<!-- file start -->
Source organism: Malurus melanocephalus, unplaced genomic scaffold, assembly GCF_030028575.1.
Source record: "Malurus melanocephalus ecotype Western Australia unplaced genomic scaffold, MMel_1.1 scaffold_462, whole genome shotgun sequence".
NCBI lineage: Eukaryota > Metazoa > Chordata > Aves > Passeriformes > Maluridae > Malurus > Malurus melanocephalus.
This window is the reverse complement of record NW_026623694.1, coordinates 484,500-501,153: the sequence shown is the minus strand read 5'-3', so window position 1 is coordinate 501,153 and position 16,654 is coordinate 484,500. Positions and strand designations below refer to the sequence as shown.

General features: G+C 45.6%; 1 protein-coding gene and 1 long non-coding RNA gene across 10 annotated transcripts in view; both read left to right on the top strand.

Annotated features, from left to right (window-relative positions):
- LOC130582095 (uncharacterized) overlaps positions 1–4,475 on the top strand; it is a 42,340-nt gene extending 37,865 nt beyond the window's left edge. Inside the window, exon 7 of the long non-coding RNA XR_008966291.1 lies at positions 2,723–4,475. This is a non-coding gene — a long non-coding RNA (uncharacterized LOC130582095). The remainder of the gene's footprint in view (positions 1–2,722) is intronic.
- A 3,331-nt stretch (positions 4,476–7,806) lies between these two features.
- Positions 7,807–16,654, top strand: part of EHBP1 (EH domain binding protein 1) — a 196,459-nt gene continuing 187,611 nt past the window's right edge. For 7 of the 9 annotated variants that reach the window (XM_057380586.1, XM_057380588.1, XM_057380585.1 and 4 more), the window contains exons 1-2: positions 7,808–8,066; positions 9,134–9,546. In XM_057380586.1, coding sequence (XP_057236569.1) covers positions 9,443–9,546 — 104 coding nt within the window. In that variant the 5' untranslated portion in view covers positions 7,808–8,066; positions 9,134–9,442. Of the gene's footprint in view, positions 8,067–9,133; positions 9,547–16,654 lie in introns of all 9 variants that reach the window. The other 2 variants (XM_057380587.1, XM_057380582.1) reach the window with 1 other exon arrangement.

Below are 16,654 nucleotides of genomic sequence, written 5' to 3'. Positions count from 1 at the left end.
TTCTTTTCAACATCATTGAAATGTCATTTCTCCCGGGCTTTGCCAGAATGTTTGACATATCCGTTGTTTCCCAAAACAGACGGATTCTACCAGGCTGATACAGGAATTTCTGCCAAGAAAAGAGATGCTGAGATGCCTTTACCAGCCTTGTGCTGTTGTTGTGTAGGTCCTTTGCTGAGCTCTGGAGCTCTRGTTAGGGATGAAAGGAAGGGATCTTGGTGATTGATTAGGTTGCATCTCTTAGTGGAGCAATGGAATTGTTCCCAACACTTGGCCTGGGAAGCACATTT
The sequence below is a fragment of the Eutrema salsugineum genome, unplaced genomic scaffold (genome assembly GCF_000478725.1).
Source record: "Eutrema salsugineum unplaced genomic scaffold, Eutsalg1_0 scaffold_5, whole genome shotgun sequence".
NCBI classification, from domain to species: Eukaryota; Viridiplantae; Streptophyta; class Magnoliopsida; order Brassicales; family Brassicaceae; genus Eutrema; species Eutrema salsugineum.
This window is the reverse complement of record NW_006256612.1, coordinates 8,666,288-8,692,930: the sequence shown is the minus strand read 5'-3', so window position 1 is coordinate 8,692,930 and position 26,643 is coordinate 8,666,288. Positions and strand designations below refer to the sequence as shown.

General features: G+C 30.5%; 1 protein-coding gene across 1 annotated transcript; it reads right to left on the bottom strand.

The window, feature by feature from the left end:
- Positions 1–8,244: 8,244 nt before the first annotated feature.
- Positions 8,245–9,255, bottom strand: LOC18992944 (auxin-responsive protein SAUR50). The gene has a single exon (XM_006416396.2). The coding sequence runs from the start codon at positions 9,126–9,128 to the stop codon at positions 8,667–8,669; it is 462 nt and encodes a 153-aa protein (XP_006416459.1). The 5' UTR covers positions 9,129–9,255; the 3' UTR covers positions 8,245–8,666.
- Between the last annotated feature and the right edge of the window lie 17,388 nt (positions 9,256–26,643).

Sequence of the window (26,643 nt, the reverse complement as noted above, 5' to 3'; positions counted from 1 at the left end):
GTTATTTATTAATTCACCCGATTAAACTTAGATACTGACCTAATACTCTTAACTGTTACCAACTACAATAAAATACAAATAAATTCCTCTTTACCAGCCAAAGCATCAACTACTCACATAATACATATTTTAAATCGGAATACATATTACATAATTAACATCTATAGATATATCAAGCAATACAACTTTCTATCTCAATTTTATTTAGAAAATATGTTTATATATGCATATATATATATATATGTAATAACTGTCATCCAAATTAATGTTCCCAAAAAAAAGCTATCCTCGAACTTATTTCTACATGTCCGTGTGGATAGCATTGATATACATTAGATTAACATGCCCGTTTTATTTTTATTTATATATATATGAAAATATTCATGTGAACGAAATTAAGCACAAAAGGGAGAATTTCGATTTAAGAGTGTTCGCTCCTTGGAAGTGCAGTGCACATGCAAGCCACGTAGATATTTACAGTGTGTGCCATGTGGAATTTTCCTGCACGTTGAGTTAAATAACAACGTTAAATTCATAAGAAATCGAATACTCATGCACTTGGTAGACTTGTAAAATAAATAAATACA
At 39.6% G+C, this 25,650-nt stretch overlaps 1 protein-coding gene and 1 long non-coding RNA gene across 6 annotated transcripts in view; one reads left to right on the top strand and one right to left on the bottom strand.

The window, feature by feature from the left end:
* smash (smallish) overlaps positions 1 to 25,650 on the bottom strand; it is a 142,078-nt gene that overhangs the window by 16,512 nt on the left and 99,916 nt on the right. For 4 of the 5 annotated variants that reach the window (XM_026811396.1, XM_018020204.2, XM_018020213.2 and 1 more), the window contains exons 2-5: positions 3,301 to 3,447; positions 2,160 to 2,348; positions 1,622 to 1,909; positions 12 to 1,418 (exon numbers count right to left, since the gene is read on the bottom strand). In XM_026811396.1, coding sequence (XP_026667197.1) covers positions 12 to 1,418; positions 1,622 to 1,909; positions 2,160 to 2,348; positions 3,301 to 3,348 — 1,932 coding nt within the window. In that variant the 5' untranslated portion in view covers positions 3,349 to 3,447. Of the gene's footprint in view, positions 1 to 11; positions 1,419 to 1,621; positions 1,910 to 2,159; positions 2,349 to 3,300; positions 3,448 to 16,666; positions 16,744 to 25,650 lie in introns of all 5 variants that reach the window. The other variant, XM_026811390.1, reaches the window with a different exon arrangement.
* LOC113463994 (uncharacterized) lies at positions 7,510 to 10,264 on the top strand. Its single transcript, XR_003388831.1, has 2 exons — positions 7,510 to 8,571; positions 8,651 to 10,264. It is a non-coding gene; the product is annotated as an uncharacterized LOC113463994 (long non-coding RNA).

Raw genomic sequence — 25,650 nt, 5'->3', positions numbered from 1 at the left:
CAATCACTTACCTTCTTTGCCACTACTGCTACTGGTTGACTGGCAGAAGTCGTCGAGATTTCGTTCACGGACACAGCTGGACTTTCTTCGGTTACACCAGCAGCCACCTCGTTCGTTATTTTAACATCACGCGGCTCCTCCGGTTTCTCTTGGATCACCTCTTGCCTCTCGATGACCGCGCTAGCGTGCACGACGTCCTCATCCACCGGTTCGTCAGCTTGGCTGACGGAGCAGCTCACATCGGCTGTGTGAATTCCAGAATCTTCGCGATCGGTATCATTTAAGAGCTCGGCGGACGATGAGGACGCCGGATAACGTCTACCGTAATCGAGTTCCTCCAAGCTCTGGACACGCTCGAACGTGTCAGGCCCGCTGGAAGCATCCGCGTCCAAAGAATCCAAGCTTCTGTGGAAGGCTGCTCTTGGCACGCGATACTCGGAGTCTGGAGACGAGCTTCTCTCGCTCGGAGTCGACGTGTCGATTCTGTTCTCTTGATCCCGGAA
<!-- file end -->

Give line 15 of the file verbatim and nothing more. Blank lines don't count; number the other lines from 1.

This window is the reverse complement of record NW_006256612.1, coordinates 8,666,288-8,692,930: the sequence shown is the minus strand read 5'-3', so window position 1 is coordinate 8,692,930 and position 26,643 is coordinate 8,666,288. Positions and strand designations below refer to the sequence as shown.